Research on the cost effectiveness of herpes zoster vaccination among the elderly in the US has indicated that the provision of 1 million vaccines would lead to a US$ 82-103 million reduction in health care costs due to the diagnosis, treatment and avoided complications [24]. In the US, the direct medical cost burden of HZ in the US is high, exceeding $US1000 per HZ patient. This direct medical cost may be nearly twice as high in immunocompromised patients and four times as high in the subset of HZ cases with PHN [25]. There are studies, which report a lower incidence as well as less severity of HZ among individuals vaccinated with varicella vaccine [26, 27]. Investigation and detailed monitoring of the effect of vaccination against varicella into the overall HZ incidence, represent special research targets and could foster research within primary care [19].

In addition to the above, a significant percentage of the study population had other co-morbidities including diabetes, renal failure, malignancies and coronary heart disease a fact that would further reduce patient quality of life and health care expenditure. As indicated by other researchers, the healthcare costs associated with PHN are substantially greater than those associated with herpes zoster pain that is resolved within 30 days [28, 29]. It is this above information regarding the costs associated with prolonged pain that would be especially relevant in determining the cost-effectiveness of emerging prevention strategies [30]. The role of the GP in the above strategy is significant, as research has indicated that family physicians have good clinical judgment in regards to diagnosing herpes zoster. A clinical study by Opstelten et al., corroborated the above fact within a primary care setting, and found that the clinical diagnosis could be confirmed serologically in 91% of patients with signs and symptoms of herpes zoster [31].

Strengths and weaknesses

This observational study has several limitations. Combining cases of HZ and cases of PHN may overestimate the incidence of HZ. The small number of patients may limit the ability to detect potentially significant associations and this factor may have been introduced by a lacking or deficient electronic patient records system that impedes the disease's monitoring. A selection bias may be introduced since the study included patients who were seeking medical care at the participating primary care centers. It is possible that some individuals developing very mild cases of HZ may not have sought medical care. Recall bias may have also affected the study results since some information was collected by self-report. Moreover we must state that the health care system in Greece, is not based on a gate-keeping system and therefore it is possible that some patients with HZ or PHN may have visited GP's or other physicians that serve either public or private sector outside of the area under their responsibility. It can be lead to an underestimation of both the incidence of HZ and the burden of this disease. Another point of concern is the generalisability of the results to the entire population of Greece, mostly in regards to the participants with PHN. It is also possible that the patients with less severe pain did not consult a GP. However, this current study is the first to provide information on epidemiological aspects of HZ in Greece as also provide an insight into the use of the primary care services based on an electronic database. Finally, due to its cross-sectional design, no causality can be attributed from these findings in regards to the association between patient's increased anxiety or depression and the occurrence of PHN, a fact that not even prospective studies have indicated to date [20]. However, it was clear that the main contribution of this study was the measurement of the burden of the HZ that the selected primary care services in rural Crete are invite to manage.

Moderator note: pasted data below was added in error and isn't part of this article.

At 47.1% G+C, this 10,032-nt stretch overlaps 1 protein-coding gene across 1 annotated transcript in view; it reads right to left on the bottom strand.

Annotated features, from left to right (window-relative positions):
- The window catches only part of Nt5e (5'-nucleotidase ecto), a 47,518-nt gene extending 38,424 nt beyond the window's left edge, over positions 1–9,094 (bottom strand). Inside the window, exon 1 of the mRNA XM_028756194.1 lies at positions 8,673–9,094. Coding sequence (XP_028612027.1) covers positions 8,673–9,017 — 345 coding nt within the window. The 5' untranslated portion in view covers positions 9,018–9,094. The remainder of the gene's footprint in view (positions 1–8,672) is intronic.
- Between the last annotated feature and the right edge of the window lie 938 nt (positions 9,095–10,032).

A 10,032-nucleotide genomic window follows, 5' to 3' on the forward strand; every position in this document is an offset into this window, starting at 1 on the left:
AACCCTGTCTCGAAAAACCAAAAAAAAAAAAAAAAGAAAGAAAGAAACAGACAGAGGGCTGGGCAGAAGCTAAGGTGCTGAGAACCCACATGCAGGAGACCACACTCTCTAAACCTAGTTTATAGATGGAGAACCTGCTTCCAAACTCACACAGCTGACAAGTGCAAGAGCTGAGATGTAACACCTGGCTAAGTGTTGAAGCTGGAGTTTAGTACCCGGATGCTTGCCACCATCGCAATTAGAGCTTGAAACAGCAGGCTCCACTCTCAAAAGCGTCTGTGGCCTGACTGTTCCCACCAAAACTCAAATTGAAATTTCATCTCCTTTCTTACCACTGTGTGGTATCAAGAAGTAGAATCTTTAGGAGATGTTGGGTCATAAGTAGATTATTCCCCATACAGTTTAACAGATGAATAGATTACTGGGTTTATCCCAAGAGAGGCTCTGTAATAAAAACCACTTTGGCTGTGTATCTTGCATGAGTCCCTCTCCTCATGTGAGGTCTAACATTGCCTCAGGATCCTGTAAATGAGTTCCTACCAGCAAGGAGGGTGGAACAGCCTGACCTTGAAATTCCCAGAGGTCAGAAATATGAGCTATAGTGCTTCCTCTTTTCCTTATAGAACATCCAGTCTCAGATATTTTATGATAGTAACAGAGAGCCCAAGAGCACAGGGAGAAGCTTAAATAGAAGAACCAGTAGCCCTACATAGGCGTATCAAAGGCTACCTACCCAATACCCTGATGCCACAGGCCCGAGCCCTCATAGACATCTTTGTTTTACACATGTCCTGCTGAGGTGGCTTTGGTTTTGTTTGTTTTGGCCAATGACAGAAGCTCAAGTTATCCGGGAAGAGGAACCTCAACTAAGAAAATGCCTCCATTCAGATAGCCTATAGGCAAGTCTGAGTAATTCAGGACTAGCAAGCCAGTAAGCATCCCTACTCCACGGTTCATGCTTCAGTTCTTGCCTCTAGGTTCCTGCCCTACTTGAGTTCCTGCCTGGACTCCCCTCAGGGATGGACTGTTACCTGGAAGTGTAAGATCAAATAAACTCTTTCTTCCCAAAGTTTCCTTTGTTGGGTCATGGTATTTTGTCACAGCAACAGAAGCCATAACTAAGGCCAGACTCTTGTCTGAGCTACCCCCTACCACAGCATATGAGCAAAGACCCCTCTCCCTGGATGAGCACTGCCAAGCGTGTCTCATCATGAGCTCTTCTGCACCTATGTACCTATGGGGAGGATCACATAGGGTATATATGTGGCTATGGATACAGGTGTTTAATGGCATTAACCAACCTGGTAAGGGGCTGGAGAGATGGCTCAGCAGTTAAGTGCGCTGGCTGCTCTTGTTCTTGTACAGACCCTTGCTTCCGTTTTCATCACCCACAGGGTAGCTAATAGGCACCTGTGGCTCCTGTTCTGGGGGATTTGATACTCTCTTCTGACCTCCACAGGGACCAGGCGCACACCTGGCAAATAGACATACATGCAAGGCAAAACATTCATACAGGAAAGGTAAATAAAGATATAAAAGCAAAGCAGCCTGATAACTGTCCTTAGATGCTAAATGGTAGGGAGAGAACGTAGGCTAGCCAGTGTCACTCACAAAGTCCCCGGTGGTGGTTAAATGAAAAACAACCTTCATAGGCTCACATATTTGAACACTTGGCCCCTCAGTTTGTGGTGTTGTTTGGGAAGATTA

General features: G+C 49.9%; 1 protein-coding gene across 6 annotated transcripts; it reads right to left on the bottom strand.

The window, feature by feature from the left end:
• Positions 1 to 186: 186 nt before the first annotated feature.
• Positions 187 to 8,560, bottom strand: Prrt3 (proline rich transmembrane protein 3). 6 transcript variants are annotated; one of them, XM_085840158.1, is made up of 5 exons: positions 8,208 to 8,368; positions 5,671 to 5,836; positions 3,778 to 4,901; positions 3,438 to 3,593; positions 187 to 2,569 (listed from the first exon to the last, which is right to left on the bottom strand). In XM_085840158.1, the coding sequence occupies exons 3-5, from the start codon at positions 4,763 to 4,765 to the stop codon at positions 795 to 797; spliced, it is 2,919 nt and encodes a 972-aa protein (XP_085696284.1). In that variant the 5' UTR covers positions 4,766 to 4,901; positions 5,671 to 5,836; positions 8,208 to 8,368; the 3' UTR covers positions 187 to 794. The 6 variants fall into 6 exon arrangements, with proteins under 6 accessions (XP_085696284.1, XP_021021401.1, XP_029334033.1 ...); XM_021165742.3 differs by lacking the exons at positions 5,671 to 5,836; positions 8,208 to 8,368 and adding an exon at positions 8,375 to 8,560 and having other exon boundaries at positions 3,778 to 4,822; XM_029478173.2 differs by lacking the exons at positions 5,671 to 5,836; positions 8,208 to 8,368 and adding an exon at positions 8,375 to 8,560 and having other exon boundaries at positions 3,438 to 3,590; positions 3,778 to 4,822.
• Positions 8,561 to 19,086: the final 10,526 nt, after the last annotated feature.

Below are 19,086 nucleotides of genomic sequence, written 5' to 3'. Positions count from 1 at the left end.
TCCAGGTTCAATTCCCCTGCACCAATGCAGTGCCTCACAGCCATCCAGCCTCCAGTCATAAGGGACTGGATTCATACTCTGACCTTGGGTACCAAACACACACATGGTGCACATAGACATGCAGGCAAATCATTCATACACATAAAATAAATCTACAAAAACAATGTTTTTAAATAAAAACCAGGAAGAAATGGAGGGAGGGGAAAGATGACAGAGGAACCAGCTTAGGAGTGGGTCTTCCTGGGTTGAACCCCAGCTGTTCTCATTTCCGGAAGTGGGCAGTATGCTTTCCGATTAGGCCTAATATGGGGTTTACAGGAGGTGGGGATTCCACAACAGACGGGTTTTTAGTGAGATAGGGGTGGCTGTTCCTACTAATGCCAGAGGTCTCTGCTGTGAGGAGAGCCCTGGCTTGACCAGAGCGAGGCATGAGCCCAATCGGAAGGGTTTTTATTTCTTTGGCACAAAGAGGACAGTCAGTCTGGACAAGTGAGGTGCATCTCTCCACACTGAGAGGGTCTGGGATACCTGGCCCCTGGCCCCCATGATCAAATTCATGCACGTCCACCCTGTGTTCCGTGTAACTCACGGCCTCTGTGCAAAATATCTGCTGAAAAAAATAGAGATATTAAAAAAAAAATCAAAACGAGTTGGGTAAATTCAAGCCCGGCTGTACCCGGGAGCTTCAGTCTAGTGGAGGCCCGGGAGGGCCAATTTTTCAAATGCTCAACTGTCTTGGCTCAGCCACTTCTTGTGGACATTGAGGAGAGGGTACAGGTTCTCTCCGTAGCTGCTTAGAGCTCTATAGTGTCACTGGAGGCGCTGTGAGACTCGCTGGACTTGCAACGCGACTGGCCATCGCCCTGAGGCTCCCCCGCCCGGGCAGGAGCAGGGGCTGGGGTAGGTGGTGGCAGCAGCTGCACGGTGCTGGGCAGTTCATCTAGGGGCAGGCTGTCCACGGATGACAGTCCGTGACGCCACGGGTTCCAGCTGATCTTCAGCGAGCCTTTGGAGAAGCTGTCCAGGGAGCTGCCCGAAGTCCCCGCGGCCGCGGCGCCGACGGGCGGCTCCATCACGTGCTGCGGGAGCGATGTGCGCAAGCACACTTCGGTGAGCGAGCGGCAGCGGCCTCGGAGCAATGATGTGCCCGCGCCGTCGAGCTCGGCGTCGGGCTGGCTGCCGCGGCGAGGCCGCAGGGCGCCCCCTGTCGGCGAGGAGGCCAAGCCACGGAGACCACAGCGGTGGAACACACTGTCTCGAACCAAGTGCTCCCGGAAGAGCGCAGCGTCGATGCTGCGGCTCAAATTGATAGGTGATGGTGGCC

The study provides evidence on the feasibility of primary care surveillance systems to monitor acute or chronic disorders within Greece a fact previously noted in northern European settings [32]. Such initiatives seem very promising for HZ morbidity reporting in a country with limited resources that has a limited use of electronic databases. The current study provides also some evidence for the timely identification of HZ patients within primary care settings. Patients with a higher risk of developing HZ that are identified, might benefit from future preventive strategies. Moreover, the knowledge of a HZ profile could assist physicians in better understanding the disease characteristics and could further facilitate timely detection within the busy schedule of primary care physicians.